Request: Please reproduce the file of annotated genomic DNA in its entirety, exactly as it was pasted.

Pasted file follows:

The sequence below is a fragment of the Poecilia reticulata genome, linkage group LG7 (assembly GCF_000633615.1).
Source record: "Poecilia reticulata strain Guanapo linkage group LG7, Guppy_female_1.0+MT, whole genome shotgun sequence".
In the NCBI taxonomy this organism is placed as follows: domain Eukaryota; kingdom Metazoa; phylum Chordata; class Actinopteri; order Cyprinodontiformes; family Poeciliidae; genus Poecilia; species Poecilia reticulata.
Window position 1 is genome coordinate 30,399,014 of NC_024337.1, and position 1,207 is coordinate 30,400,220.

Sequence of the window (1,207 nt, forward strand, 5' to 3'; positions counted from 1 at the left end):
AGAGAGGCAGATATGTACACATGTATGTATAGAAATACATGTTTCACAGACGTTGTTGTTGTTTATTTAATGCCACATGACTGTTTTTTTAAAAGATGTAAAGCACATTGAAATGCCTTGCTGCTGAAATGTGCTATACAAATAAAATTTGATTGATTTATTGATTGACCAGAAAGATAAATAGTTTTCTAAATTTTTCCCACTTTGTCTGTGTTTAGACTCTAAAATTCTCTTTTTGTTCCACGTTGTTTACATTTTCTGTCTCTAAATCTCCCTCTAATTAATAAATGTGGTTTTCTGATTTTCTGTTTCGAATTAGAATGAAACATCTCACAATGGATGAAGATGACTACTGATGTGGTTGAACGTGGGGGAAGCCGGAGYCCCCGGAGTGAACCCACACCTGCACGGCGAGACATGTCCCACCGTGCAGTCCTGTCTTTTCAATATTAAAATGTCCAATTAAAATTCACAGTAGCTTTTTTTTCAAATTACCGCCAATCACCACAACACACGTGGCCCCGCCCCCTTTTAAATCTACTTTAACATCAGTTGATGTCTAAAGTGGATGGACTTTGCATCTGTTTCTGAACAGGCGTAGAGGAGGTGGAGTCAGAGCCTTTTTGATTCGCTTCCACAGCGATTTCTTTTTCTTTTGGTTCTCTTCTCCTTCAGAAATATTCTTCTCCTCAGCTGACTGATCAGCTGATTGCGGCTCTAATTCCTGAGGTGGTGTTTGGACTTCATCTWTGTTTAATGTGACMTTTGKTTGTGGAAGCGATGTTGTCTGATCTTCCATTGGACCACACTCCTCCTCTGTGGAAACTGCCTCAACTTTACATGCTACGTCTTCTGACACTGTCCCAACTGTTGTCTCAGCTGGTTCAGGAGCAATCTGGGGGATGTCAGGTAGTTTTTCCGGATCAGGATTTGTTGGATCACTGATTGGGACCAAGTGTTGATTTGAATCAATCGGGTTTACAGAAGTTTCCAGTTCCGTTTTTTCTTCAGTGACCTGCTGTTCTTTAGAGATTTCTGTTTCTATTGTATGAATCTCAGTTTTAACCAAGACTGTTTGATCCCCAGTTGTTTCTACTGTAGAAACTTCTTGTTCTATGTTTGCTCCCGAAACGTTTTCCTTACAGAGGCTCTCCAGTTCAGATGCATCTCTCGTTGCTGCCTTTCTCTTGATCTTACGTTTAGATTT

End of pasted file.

The sequence below is a fragment of the Poecilia reticulata genome, linkage group LG7 (assembly GCF_000633615.1).
Source record: "Poecilia reticulata strain Guanapo linkage group LG7, Guppy_female_1.0+MT, whole genome shotgun sequence".
In the NCBI taxonomy this organism is placed as follows: domain Eukaryota; kingdom Metazoa; phylum Chordata; class Actinopteri; order Cyprinodontiformes; family Poeciliidae; genus Poecilia; species Poecilia reticulata.
Window position 1 is genome coordinate 30,399,014 of NC_024337.1, and position 1,207 is coordinate 30,400,220.

Sequence of the window (1,207 nt, forward strand, 5' to 3'; positions counted from 1 at the left end):
AGAGAGGCAGATATGTACACATGTATGTATAGAAATACATGTTTCACAGACGTTGTTGTTGTTTATTTAATGCCACATGACTGTTTTTTTAAAAGATGTAAAGCACATTGAAATGCCTTGCTGCTGAAATGTGCTATACAAATAAAATTTGATTGATTTATTGATTGACCAGAAAGATAAATAGTTTTCTAAATTTTTCCCACTTTGTCTGTGTTTAGACTCTAAAATTCTCTTTTTGTTCCACGTTGTTTACATTTTCTGTCTCTAAATCTCCCTCTAATTAATAAATGTGGTTTTCTGATTTTCTGTTTCGAATTAGAATGAAACATCTCACAATGGATGAAGATGACTACTGATGTGGTTGAACGTGGGGGAAGCCGGAGYCCCCGGAGTGAACCCACACCTGCACGGCGAGACATGTCCCACCGTGCAGTCCTGTCTTTTCAATATTAAAATGTCCAATTAAAATTCACAGTAGCTTTTTTTTCAAATTACCGCCAATCACCACAACACACGTGGCCCCGCCCCCTTTTAAATCTACTTTAACATCAGTTGATGTCTAAAGTGGATGGACTTTGCATCTGTTTCTGAACAGGCGTAGAGGAGGTGGAGTCAGAGCCTTTTTGATTCGCTTCCACAGCGATTTCTTTTTCTTTTGGTTCTCTTCTCCTTCAGAAATATTCTTCTCCTCAGCTGACTGATCAGCTGATTGCGGCTCTAATTCCTGAGGTGGTGTTTGGACTTCATCTWTGTTTAATGTGACMTTTGKTTGTGGAAGCGATGTTGTCTGATCTTCCATTGGACCACACTCCTCCTCTGTGGAAACTGCCTCAACTTTACATGCTACGTCTTCTGACACTGTCCCAACTGTTGTCTCAGCTGGTTCAGGAGCAATCTGGGGGATGTCAGGTAGTTTTTCCGGATCAGGATTTGTTGGATCACTGATTGGGACCAAGTGTTGATTTGAATCAATCGGGTTTACAGAAGTTTCCAGTTCCGTTTTTTCTTCAGTGACCTGCTGTTCTTTAGAGATTTCTGTTTCTATTGTATGAATCTCAGTTTTAACCAAGACTGTTTGATCCCCAGTTGTTTCTACTGTAGAAACTTCTTGTTCTATGTTTGCTCCCGAAACGTTTTCCTTACAGAGGCTCTCCAGTTCAGATGCATCTCTCGTTGCTGCCTTTCTCTTGATCTTACGTTTAGATTT